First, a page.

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By this I mean can any DC to AC variable frequency drives invert digitally (no moving parts) and if so how do these work? Is this possible for both sine and square wave inverters?

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  • $\begingroup$ Variable frequency drives you mean? $\endgroup$ May 29 '17 at 8:03
  • $\begingroup$ @ratchetfreak I think that is what I was trying to describe thank you. But do these produce the changes digitally? $\endgroup$
    – SRawes
    May 29 '17 at 13:07
  • $\begingroup$ I'm not sure if they are "digital" (i.e. 1's and 0's), but they seem to be purely electrical without real moving parts. The wikipedia page at least implies the controllers are steady state (I'm not sure how much of the circuitry it applies to). $\endgroup$
    – JMac
    May 29 '17 at 13:18
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This question is rather confused, but I'll take it as "Can AC power be produced from DC power without mechanically moving parts".

Of course. That's what devices called "inverters" do. Most inverters are designed to work at a single frequency, but they certainly don't have to be.

Think of class D amplifiers as examples. Clearly they can produce a wide range of frequencies. In the case of amplifiers, the frequencies they put out are the frequencies in a small control signal. However, that control signal could just as well be produced internally if you have a way of describing it, like a sine of a particular frequency.

There is not much difference between a class D amplifier and a modern sine wave inverter (except for resonant design, beyond the scope of this answer). In the case of the inverter, the control signal is generated internally, but the power output electronics are quite similar.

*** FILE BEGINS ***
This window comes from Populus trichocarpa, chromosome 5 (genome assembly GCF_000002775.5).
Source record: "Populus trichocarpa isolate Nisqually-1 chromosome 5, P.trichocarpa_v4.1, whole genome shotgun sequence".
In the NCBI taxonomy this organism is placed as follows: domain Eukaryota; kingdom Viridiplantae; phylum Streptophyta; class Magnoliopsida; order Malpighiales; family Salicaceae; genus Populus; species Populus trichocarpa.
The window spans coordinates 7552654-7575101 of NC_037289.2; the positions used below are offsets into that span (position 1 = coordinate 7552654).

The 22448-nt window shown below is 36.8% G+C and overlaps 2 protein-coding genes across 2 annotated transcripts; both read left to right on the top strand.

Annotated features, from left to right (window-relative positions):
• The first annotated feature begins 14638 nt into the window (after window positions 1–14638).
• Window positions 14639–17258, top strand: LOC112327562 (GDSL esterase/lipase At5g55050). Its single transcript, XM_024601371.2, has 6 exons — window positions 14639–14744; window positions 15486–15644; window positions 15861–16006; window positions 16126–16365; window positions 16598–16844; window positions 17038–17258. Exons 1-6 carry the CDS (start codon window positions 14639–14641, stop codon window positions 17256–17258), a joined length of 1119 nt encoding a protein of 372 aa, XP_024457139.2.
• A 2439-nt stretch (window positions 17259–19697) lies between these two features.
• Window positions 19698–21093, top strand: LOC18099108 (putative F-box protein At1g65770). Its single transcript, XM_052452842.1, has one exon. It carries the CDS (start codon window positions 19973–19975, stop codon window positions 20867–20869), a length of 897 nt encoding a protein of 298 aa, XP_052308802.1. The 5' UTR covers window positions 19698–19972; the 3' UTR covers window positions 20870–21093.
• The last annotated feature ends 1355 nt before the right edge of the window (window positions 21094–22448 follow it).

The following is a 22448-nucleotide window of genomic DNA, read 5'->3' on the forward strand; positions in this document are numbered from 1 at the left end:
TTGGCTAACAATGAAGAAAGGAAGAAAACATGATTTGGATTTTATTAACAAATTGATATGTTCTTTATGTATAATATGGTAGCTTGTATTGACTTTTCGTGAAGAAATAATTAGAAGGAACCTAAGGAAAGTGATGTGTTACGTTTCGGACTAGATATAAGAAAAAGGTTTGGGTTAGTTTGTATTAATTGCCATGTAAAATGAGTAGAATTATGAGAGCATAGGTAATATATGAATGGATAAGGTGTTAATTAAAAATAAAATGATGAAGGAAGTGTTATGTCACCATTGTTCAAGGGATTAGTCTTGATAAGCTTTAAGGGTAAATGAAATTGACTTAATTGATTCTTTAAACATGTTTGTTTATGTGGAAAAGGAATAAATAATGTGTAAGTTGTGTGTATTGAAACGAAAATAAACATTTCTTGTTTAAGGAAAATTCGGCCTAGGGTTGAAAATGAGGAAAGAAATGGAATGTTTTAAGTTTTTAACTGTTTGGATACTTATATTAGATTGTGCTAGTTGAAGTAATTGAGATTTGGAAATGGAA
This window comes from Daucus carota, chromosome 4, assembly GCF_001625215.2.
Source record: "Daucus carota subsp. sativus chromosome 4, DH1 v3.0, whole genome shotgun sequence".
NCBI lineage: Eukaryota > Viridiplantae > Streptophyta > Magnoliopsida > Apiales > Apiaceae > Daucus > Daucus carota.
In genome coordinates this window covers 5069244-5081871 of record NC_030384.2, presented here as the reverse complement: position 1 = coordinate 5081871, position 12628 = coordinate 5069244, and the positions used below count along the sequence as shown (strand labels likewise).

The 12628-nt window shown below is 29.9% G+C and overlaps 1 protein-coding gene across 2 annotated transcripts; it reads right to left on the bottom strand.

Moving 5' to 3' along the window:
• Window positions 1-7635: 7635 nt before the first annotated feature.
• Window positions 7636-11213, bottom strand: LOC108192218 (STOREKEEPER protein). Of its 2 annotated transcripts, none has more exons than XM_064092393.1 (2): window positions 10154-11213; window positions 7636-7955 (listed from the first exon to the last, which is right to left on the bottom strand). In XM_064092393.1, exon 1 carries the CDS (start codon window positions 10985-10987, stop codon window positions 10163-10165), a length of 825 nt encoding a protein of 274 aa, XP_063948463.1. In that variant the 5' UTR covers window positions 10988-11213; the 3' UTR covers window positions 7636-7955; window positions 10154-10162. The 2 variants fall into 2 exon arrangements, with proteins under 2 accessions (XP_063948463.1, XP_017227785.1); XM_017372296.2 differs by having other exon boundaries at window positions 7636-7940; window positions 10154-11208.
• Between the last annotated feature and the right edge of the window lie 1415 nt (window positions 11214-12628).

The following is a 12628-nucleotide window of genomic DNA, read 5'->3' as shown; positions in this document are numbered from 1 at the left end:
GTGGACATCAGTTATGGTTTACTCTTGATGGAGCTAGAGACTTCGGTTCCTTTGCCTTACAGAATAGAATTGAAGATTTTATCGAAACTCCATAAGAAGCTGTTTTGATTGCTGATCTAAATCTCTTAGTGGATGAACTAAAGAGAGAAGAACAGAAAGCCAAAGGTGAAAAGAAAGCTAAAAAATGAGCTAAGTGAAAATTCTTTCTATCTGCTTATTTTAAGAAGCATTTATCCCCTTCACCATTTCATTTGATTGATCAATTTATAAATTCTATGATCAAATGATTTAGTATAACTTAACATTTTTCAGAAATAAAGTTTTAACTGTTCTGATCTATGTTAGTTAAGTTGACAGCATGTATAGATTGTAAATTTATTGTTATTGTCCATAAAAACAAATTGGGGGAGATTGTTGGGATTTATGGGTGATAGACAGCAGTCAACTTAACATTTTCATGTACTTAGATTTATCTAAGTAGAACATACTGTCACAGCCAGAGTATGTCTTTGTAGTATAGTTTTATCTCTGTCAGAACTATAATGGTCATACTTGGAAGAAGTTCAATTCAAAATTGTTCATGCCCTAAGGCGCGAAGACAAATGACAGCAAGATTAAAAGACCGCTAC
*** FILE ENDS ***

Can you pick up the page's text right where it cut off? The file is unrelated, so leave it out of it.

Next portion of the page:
Another obvious existence proof of such things are uninterruptable power supplies (UPSs). When the input power goes away, the power source is the internal battery. That is inherently DC, yet the output power is AC at a regulated frequency and amplitude.

In ye olde days, this kind of conversion was done with motor-generators. There is still a niche for those today, although that niche is small and getting smaller as power electronics advance.

Even utility-scale DC to AC conversion is done with solid state electronics nowadays. For example, here is a picture from Google Earth of such a plant in Ayer Massachusetts:

DC power lines from dams nearly 1000 miles away in northern Quebec come in at top left. The big square site at lower right converts that to AC at 60 Hz, and feeds it onto the large AC power lines shown horizontally at the bottom.

Transforming that much power at such high voltages and currents takes a large facility, but it is ultimately done with semiconductors.

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